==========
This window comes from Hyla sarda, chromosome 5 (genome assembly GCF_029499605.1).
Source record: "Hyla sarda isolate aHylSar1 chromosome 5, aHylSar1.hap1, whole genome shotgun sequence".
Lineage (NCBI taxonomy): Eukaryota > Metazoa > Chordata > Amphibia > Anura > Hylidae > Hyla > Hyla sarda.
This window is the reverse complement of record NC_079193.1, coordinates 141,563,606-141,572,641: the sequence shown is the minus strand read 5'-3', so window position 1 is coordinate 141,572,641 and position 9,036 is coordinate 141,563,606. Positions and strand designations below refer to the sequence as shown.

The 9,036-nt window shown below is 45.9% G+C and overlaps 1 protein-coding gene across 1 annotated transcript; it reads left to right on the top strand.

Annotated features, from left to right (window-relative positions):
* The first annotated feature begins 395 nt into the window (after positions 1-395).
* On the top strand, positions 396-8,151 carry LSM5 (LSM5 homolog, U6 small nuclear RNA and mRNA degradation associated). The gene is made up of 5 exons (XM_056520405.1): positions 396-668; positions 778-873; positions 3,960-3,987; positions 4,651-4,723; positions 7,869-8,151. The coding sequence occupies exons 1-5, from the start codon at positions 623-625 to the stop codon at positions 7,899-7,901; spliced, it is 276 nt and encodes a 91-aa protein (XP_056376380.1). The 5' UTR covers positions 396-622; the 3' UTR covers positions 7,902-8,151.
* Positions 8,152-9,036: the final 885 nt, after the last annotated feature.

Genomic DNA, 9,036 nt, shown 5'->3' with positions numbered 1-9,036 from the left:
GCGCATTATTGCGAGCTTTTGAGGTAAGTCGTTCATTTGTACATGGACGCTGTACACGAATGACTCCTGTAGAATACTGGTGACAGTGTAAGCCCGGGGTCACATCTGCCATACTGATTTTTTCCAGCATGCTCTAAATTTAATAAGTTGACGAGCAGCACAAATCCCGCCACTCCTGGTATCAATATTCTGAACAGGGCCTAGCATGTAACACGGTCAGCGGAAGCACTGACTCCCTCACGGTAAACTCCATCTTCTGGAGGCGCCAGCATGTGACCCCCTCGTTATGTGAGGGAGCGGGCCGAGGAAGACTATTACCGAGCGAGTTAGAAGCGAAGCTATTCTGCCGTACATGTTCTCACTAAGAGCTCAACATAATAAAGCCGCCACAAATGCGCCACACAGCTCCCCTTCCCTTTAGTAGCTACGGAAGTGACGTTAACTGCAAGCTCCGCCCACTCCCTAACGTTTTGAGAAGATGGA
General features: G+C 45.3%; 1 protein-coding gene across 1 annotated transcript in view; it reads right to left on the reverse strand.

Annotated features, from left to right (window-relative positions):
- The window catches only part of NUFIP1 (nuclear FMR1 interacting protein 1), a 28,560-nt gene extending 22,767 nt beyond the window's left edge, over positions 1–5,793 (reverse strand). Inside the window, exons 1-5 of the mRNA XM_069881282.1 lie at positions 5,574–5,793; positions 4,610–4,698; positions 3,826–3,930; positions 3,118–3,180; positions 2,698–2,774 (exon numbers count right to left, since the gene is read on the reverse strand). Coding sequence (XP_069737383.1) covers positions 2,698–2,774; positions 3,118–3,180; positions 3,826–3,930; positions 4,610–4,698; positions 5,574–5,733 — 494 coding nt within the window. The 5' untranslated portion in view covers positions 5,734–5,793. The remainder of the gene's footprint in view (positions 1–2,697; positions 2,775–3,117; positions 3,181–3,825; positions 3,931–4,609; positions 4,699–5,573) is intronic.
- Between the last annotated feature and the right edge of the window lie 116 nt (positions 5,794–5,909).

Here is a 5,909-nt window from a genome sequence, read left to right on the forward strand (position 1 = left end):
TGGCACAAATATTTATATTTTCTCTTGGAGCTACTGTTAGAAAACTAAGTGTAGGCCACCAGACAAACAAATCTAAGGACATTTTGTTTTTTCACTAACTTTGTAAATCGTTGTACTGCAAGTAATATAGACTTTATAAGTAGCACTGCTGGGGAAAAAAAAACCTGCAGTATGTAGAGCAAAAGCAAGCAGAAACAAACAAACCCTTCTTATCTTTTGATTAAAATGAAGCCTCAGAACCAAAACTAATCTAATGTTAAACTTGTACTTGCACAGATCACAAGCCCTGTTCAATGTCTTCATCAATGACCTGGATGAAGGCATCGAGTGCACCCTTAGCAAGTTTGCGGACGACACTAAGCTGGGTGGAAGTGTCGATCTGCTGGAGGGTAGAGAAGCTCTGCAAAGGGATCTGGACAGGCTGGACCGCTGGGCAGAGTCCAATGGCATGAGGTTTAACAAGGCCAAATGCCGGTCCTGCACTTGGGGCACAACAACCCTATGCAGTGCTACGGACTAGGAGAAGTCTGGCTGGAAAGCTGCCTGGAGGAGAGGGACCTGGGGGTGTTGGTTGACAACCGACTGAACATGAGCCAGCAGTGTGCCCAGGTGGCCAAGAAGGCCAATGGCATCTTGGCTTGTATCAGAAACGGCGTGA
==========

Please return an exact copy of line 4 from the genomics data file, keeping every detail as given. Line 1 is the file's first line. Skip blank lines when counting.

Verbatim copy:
This window is the reverse complement of record NC_079193.1, coordinates 141,563,606-141,572,641: the sequence shown is the minus strand read 5'-3', so window position 1 is coordinate 141,572,641 and position 9,036 is coordinate 141,563,606. Positions and strand designations below refer to the sequence as shown.